4. Complainant Did Not Prove Overvaluation. Complainant did not produce substantial and persuasive evidence establishing that the BOE’s valuation was erroneous and that Complainant’s opinion of value, $27,170, was the TVM of the subject property as of January 1, 2020. Complainant has provided a detailed letter that explains his position, Exhibit R, and supporting evidence, including Exhibit P, an Excel spreadsheet that details his calculation of value. However, Complainant’s evidence does not persuasively show that Complainant’s initial value as listed in Exhibit P, “Market Value (per Assessor) $28,600,” should be adjusted downward to determine the TVM. While the evidence establishes that the subject property suffered damage in an August 6, 2019, accident, the evidence also shows that the subject property was repaired prior to the January 1, 2020, valuation date. Further, Exhibit 1 and related testimony establish that the $28,600 value is the NADA average trade-in value as of October 1, 2019, (Ex. 1 at 1; Tr. 41:33-42:20), and that an average trade-in value reflects a vehicle with, among other things, “paint, body and wheel surfaces” with “moderate imperfections” as well as “an average finish and shine which can be improved with restorative repair.”  (Ex. 1 at 2; Tr. 42:20-43:34)  Under cross-examination, Complainant testified that he was not happy with the repair of the subject property after the accident due to the difference in the slickness and smoothness of the paint between the area damaged in the accident and the undamaged area.  (Tr. 33:30-34:40) However, Complainant’s evidence did not persuasively show that as of January 1, 2020, the condition of the subject property was below average trade-in condition. Therefore, Complainant did not persuasively establish that use of the average trade-in value to value the subject property resulted in the overvaluation of the subject property.


The BOE decision is affirmed.  The TVM of the subject property as of January 1, 2020, was $28,600, with an assessed value of $9,532.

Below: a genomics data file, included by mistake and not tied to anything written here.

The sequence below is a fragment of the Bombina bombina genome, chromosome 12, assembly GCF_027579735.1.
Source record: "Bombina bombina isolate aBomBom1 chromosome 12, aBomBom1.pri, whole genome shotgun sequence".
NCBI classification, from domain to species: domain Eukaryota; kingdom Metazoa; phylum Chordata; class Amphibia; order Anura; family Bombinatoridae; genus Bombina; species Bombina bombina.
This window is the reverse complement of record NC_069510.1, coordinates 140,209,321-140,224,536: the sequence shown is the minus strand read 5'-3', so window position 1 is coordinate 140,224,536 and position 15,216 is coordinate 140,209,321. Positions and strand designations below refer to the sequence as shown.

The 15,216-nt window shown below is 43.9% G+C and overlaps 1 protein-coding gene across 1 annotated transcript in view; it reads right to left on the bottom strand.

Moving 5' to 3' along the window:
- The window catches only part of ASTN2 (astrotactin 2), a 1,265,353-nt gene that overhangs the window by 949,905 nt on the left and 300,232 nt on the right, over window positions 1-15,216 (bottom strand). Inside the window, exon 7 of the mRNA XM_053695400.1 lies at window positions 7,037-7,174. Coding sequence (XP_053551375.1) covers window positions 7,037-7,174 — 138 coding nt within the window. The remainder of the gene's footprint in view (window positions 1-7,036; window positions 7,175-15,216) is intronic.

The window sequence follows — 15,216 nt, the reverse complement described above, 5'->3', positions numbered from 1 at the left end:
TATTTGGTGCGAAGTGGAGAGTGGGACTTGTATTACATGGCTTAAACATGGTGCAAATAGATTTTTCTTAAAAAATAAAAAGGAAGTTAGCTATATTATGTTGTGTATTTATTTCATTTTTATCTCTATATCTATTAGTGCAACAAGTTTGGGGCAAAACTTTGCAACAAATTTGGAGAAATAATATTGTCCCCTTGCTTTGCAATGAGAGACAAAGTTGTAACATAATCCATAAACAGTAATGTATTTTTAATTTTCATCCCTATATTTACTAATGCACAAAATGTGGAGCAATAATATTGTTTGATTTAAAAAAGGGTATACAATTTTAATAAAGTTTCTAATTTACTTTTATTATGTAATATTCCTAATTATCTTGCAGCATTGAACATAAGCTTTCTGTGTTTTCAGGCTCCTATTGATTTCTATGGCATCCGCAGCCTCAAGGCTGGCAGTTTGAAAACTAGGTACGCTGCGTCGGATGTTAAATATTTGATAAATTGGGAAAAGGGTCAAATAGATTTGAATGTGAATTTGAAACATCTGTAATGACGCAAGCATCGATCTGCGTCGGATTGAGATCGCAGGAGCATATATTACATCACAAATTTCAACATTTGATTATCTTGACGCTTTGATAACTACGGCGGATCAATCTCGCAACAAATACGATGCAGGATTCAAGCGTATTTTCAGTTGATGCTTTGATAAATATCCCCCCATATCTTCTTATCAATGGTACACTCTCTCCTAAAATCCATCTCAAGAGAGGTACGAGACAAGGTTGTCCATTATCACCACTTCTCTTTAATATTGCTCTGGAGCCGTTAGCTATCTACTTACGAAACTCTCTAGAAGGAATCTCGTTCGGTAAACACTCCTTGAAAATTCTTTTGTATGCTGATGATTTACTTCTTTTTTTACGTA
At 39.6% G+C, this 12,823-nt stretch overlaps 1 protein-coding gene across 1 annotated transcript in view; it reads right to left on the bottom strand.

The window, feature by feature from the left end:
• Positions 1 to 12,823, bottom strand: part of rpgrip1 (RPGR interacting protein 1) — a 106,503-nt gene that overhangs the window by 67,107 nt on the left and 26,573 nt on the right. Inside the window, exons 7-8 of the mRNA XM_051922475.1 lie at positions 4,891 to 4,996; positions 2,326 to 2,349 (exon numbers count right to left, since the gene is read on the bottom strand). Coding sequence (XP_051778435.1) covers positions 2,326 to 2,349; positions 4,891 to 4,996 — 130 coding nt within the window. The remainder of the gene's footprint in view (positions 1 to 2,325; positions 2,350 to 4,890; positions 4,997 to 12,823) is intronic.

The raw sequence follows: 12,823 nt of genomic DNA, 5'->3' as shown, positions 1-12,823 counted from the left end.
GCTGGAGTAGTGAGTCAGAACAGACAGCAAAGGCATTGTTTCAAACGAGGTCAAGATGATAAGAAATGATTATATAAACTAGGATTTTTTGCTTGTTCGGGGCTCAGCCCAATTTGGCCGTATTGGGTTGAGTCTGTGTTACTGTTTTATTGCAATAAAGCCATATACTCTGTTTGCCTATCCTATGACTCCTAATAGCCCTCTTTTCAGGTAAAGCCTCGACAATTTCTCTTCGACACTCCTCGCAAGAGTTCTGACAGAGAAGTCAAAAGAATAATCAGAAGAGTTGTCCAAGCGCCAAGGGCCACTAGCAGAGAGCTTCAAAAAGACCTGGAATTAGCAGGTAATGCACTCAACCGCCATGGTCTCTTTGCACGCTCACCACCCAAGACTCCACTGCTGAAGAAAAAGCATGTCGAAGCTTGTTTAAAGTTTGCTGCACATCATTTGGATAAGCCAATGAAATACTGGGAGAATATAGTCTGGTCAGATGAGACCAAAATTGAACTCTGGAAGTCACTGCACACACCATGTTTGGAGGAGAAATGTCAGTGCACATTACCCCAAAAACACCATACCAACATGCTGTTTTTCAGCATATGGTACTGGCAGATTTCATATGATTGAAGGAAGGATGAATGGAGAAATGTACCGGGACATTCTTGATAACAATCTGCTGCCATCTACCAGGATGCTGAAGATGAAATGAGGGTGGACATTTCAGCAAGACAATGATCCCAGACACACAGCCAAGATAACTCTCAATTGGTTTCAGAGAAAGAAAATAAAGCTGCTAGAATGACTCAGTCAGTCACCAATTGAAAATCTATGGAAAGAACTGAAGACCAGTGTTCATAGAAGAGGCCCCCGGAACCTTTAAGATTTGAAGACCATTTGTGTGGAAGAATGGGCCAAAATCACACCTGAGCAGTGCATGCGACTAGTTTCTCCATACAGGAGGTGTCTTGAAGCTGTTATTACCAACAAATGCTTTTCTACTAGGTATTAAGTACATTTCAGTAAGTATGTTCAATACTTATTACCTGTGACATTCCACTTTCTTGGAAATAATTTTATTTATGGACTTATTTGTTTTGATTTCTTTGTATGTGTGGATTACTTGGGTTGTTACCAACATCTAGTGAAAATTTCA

Application for Review

            A party may file with the Commission an application for review of this decision within 30 days of the mailing date set forth in the certificate of service for this decision. The application “shall contain specific detailed grounds upon which it is claimed the decision is erroneous.”  Section 138.432.  The application must be in writing, and may be mailed to the State Tax Commission, P.O. Box 146, Jefferson City, MO 65102-0146, or emailed to  A copy of the application must be sent to each person listed below in the certificate of service.

Failure to state specific facts or law upon which the application for review is based will result in summary denial. Section 138.432.

Disputed Taxes

            The Collector of St. Charles County, as well as the collectors of all affected political subdivisions therein, shall continue to hold the disputed taxes pending the possible filing of an application for review, unless said taxes have been disbursed pursuant to a court order under the provisions of section 139.031.


SO ORDERED December 3, 2021.


Laura A. Storck-Elam

Senior Hearing Officer

State Tax Commission



Certificate of Service

I hereby certify that a copy of the foregoing has been electronically mailed and/or sent by U.S. Mail on December 3, 2021, to: Complainant(s) and/or Counsel for Complainant(s), the County Assessor and/or Counsel for Respondent and County Collector.


Elaina Mejia

Legal Coordinator

[1] Complainant timely filed a complaint for review of assessment.  The State Tax Commission (STC) has authority to hear and decide Complainant’s appeal.   Mo. Const. art. X, Section 14; section 138.430.1, RSMo 2000.  All statutory citations are to RSMo 2000, as amended.

[2] The BOE letter attached to the Complaint for Review of Assessment states that additional personal property with an appraised value of $21,300 and an assessed value of $7,099 was not appealed to the BOE.

[3] Two copies of pages IV and V are included.